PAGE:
Above and right of the TA is the gas shut off solenoid and mixture setting valve (yes, combined!). The shut off solenoid is for deceleration to avoid backfire. Finally, the device with the lever arm is the barometric compensator that is adjustable for starting temperature.
So the entire SPICA injection pump is really a mechanical computer with several clever mechanical sensors. Only the Italians!!
Yes, it’s been two weeks since I took the Alfa in to Mikes Imports in Santa Rosa. I was getting worried that Mike’s was a black hole, but not only is he an Alfa expert, he was able to diagnose my faulty Thermostatic Actuator and cobble together an alternative from old parts he had laying around. That’s the kind of shop I wanted!
The end result is the car is now running pretty well, actually quite well. I only drove home from the shop, but I could tell the idle was even and it easily ran up through the gears. My TA was shot and Mike replaced it with a TA that had a bolt threaded into the top of an old actuator so a fixed setting could be established. This will cause issues with cold starts, but was an excellent solution to get me back on the road.
Mike also went through the rest of the basic tune up stuff, I’m happy to say he liked my static timing, but had lots of good suggestions for future changes, the number one being an electronic ignition instead of the points.
So, I’m a happy camper. I found a shop I like and I have a reasonable driver to enjoy. Life is good…
Alfa has used mechanical fuel injection since 1969. The injection pump is made by SPICA and is like a little clockwork under the hood. It has compensation for cold starting, barometric pressure, engine temp, and God know what else – all mechanical. When it is adjusted properly, it is a masterpiece, but adjusting it takes skill and special tools.
This is all to say that the car is now in the shop getting the SPICA pump looked at. I read all the books and was tempted to try fiddling with the pump, but decided it would be better to have someone with the experience and tools have a go at it.
It also give me a chance to evaluate the local foreign car shop, Mike’s Imports and Engines. His shop has all the appearance of a classic auto repair shop, cars, engines, parts, etc. stored everywhere in various states of repair. I also noticed that Mike has an Alfa key on the keychain hanging from his belt – good sign.
So, I’m anxiously waiting for his call saying it’s ready to pick up and enjoy…
I was beginning to feel like I had bought a new car and wasn’t getting to drive it because all I was doing was tearing it apart to fix little things. But all that changed yesterday. I had to cut off the seat belt to get at the bracket. That let me get the passenger seat out and see the rust building under it (more on that later).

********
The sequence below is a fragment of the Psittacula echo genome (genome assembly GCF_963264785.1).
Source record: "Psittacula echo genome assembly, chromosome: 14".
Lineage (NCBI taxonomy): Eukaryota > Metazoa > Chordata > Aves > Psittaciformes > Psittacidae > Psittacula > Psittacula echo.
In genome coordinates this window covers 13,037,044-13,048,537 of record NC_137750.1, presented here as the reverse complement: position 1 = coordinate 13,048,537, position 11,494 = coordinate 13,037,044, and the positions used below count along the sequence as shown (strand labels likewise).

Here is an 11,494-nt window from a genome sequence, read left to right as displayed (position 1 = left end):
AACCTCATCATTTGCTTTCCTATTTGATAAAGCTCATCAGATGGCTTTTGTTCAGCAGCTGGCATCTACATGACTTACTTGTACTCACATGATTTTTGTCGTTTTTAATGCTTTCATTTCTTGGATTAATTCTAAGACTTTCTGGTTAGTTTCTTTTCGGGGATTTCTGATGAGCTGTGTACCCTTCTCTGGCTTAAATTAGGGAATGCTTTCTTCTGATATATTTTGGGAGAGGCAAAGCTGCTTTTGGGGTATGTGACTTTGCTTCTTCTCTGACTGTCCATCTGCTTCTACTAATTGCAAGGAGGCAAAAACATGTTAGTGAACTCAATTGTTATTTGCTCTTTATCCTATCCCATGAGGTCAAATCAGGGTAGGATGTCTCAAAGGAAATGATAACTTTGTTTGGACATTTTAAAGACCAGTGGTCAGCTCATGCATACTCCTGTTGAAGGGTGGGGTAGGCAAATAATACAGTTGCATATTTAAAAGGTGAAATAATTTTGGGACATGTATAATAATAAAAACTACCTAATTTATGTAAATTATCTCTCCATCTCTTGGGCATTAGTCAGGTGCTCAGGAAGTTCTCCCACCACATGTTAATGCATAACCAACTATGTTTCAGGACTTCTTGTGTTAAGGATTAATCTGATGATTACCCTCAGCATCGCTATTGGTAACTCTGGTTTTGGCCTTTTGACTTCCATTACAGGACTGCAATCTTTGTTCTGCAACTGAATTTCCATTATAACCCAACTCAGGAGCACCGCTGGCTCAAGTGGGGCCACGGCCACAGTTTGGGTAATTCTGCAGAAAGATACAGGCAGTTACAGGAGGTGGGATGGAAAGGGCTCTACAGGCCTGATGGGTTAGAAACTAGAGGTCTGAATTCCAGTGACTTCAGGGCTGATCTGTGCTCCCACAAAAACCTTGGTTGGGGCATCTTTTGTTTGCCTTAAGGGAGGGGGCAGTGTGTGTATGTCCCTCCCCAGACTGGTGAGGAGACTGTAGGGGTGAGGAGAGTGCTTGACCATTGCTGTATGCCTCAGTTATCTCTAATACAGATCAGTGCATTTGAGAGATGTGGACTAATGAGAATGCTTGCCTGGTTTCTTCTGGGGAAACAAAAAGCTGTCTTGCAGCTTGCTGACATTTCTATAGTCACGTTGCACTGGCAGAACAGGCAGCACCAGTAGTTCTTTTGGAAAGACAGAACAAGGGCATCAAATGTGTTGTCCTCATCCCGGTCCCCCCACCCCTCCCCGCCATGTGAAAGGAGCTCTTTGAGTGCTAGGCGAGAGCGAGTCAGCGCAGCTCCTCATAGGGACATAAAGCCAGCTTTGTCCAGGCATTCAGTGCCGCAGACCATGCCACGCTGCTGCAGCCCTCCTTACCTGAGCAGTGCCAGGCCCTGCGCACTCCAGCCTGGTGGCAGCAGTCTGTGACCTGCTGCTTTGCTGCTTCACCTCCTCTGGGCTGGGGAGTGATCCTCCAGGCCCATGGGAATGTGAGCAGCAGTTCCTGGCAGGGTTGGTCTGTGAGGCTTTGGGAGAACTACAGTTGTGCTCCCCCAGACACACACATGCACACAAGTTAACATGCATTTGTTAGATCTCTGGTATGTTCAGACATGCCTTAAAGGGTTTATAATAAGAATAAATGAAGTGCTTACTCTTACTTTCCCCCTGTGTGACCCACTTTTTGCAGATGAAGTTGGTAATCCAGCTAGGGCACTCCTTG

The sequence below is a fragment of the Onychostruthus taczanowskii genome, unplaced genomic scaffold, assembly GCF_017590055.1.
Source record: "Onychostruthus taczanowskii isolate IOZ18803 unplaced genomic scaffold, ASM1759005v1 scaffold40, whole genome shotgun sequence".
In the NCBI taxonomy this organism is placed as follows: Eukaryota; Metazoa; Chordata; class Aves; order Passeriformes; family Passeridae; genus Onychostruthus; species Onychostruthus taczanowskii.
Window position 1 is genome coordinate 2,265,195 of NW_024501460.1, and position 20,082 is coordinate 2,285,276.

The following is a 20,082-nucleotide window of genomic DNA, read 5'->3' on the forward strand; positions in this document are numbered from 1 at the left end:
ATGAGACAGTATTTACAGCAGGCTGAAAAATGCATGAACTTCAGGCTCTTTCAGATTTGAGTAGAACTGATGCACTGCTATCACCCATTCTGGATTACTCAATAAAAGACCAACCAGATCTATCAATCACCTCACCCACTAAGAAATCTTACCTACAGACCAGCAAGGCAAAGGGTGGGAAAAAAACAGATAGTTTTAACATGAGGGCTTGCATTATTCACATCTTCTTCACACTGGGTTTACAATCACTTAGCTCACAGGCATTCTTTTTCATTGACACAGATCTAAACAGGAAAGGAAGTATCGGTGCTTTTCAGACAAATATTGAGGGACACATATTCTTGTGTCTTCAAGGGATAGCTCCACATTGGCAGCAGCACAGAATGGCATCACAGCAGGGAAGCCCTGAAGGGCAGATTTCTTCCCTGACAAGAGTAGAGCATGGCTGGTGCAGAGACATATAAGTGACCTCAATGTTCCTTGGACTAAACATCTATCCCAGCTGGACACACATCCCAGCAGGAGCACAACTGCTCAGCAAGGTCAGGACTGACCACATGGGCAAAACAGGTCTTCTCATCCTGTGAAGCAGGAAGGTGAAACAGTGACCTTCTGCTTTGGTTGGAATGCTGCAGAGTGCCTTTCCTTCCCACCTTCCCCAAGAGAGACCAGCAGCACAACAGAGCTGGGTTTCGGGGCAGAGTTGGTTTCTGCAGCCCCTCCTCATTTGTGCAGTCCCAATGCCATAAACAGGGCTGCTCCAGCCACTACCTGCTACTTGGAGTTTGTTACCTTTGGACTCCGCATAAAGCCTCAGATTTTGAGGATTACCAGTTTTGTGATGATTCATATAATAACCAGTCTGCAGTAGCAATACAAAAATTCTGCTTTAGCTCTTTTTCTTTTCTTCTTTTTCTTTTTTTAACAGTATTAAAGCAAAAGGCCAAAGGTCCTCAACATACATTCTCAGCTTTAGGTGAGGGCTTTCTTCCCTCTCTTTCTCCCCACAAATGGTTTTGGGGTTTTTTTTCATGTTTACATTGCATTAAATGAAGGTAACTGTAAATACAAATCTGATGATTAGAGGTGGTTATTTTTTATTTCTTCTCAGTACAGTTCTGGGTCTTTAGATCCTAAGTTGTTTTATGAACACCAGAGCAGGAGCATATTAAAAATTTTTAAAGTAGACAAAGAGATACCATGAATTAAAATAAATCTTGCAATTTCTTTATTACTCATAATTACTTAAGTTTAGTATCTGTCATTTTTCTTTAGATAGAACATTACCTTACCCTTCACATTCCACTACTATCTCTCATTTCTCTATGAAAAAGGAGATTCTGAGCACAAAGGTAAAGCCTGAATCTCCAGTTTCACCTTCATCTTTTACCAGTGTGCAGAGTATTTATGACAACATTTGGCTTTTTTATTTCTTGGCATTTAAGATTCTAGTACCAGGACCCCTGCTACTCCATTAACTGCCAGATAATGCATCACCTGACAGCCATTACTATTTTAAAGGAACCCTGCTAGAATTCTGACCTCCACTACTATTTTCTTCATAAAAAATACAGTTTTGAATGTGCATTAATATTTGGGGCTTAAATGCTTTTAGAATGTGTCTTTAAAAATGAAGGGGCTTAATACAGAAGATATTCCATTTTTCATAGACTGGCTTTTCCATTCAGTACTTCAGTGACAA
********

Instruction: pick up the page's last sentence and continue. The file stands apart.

At that point I decided to just reassemble the console, set the idle air adjustment, and go for a ride. As I was pulling out, I realized I couldn’t press the accelerator very far. This was definitely not a problem driving home, so I began to suspect I was responsible for the throttle cable coming off the spool. I parked it and after a little fiddling, the cable is back on the spool.
I drove into town and gassed it up. Now that the idiot lights are working, I could even see the gas reserve light come on. The engine runs well, but I still have a high idle (2000-3000) when it warms up. I’m going to replace all the rubber hoses on the intake and see if that makes any difference.
I really wanted to get rid of the radio (who needs radio when you can listen to the engine?) so I decided to tackle that while I wait for a new throttle cable. One thing led to another and I now have most of the interior torn apart. The radio is gone, the wiring tidied up, and the idiot lights are clean and working (at least the light will light, some sensors appear to not be working).
I knew I needed to replace the seats. They are completely trashed and currently covered in a seat cover. Since taking out the passenger seat would make getting the center console back in much easier, I started there. Whoa! The seat needs to be moved fully forward and backward to get to the screws that hold the seat to the rails. I could move it back and remove the front screws, but I can’t move it forward nearly enough to get to the rear screws, part of the seat assembly interferes with the seat belt and bracket.
There is no way to move the seat any further forward without cutting the belt off. My first attempts at doing that taught me how tough seat belt fabric really is! Stay tuned…
On the way home from my test drive I noticed that once it warmed up, the idle was floating between 2000 and 3000 rpm. I thought I might have left off an air hose or something and removed the air box to take a look. As I did, I could see that the idle air adjust screw was completely loose and turning freely. Simple, I thought.
But then I took a closer look at the throttle mechanism and noticed that the throttle cable isn’t properly wrapping on the spool
It’s winding up on the wrong side and fraying where it crosses. I then got to looking at the cable assembly and it’s clear that this entire area has been tweaked and needs work. I think just adjusting the idle air would fix it for now, but that cable is going to break at some point.